The Romanian Liberals: From the Identity Archeology to the Political Building of the Nation in the Mid-19th Century Cover Image
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Liberalii români: între arheologia identitarã și construcția politicã a națiunii la jumãtatea secolului al XIX-lea
The Romanian Liberals: From the Identity Archeology to the Political Building of the Nation in the Mid-19th Century

Author(s): Silvia Marton
Subject(s): History
Published by: Editura Universităţii din Bucureşti

Summary/Abstract: By analyzing the parliamentary debates of 1866-1867 on foreigners' (notably Jews) requests for naturalization and property rights, this article tries to identify the parliamentarians' answers to the following questions: On what grounds were foreigners accepted as Romanian citizens? How did the parliamentarians define the foreigner? What was required from a foreigner in order to become a citizen? The overall objective is to identify some major themes that preoccupied the representatives of the nation, circumscribed around the primordial character of the "union" and of "nationality", with a special focus on the solutions proposed by the liberals. The argument is that the Parliament, by its vote, instead of granting citizenship rights, merely established the conditions according to which one could become a Romanian. In other words, the Romanian legislators considered it to be of outmost importance to recognize the quality of being a Romanian, that is, a member of an ethnic body, and not to define citizenship as a legal membership. "To be a Romanian" was more of an ethnic belonging, a "given", than citizenship or civic loyalty, defined through political and civic rights. It seems that citizenship was crushed by the primordial character of ethnic loyalty and by the weight of the state as expression and guarantor of the Romanian nation. While engaging the parliamentary debates about naturalization, the article attempts, first, to draw more nuanced conclusions about the lately much-debated character of citizenship in Romania and Eastern Europe during the mid-19th century. Secondly, such an analysis may provide a better understanding of the nature of political representation during the same period.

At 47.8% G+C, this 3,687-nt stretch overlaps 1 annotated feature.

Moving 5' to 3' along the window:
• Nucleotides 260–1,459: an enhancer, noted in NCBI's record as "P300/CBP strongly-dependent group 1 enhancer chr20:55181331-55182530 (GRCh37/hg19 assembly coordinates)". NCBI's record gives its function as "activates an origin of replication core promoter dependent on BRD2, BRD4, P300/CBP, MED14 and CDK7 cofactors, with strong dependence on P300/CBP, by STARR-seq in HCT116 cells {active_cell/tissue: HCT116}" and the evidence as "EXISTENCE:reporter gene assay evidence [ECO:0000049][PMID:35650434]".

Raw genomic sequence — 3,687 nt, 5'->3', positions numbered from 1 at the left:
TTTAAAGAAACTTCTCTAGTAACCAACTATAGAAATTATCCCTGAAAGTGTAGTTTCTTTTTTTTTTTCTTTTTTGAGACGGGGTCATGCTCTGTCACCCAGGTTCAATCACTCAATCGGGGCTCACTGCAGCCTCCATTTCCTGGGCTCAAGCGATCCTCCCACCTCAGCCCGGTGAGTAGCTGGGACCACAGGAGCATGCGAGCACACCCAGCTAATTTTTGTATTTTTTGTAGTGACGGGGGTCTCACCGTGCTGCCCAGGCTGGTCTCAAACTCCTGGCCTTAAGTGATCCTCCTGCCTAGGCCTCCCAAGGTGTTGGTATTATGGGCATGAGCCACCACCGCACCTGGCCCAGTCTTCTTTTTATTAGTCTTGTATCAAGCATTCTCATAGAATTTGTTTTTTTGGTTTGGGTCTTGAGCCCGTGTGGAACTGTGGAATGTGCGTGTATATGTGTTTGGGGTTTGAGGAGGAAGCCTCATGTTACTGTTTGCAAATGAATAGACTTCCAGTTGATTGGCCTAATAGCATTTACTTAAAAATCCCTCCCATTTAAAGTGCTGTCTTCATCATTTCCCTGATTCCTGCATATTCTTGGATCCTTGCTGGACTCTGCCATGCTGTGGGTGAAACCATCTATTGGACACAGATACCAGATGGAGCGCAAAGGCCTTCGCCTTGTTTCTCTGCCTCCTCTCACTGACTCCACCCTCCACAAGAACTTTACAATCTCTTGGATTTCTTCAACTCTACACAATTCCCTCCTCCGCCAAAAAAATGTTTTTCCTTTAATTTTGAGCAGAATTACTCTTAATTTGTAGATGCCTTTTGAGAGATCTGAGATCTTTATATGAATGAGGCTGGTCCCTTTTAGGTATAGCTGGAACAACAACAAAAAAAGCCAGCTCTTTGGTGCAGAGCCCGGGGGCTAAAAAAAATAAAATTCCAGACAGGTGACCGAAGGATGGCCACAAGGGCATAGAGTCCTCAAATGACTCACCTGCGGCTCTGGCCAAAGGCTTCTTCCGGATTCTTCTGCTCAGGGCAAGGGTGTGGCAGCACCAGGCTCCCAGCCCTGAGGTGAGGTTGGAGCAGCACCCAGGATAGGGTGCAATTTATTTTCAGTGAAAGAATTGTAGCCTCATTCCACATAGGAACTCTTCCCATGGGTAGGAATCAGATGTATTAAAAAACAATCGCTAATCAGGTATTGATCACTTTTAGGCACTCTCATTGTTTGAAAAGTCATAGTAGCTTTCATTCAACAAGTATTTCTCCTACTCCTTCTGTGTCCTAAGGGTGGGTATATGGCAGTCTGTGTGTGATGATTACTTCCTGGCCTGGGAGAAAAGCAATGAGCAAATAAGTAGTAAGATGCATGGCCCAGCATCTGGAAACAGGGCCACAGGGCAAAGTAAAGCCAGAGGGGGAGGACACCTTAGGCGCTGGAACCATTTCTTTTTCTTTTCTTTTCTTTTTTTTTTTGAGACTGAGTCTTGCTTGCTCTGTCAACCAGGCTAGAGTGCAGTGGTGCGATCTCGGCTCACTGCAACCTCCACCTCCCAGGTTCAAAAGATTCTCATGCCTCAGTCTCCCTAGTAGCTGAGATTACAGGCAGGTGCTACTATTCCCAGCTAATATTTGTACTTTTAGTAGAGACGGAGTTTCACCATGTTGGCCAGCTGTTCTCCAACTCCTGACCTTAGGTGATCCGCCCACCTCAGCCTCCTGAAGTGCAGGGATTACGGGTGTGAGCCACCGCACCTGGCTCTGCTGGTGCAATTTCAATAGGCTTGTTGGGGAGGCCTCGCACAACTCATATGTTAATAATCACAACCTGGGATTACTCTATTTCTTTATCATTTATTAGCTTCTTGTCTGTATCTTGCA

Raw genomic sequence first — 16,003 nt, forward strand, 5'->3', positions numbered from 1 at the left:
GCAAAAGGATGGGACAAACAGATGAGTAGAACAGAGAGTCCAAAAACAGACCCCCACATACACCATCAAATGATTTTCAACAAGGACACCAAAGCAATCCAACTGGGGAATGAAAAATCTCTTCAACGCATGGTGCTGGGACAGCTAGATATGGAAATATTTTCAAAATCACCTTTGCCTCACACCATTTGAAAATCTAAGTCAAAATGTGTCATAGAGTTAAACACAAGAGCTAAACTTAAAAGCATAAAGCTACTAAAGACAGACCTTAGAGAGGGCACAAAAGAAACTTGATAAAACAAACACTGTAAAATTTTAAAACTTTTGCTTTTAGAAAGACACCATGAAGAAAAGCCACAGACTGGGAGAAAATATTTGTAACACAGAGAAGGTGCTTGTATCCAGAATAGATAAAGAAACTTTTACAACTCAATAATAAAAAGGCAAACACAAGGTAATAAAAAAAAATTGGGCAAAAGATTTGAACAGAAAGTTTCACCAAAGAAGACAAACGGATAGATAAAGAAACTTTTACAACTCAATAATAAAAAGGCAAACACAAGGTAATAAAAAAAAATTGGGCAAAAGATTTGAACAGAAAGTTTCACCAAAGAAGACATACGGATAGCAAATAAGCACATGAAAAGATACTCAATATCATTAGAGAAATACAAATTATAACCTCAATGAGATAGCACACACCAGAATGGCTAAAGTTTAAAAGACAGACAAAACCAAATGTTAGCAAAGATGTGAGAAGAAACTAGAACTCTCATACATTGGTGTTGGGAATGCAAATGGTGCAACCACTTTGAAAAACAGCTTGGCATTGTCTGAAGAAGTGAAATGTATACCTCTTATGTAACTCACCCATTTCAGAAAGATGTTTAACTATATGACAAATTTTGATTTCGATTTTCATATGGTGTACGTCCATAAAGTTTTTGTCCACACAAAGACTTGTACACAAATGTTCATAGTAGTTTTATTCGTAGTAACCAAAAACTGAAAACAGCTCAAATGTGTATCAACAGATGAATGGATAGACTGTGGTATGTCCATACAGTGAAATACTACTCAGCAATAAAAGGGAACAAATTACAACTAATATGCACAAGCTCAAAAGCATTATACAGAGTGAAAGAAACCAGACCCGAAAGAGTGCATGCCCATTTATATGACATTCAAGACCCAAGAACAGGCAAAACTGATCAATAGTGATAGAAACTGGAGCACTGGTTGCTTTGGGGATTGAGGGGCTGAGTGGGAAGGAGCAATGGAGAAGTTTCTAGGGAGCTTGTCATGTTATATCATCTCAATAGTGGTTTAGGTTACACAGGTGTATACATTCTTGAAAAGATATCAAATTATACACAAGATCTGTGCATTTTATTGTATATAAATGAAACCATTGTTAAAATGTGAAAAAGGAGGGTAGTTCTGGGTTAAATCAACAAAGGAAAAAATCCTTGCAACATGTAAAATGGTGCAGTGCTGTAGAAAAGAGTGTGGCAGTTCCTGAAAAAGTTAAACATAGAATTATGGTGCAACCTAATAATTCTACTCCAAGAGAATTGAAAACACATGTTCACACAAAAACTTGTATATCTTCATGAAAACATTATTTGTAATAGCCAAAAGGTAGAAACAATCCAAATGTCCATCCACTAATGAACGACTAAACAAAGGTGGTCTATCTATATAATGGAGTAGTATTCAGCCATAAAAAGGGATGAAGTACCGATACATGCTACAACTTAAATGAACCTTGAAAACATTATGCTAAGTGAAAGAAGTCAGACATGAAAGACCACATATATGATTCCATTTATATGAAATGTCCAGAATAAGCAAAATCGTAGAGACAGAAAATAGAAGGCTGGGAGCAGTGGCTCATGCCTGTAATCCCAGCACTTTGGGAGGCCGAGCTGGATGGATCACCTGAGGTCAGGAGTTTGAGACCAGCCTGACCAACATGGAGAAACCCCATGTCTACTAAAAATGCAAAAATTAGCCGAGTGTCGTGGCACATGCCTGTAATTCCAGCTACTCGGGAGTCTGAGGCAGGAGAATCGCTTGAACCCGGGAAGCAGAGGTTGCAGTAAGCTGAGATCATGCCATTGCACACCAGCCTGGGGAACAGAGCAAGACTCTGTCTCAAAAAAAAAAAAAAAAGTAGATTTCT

• Issue Year: 5/2005
  • Issue No: 3
  • Page Range: 563-582
  • Page Count: 1
  • Language: Romanian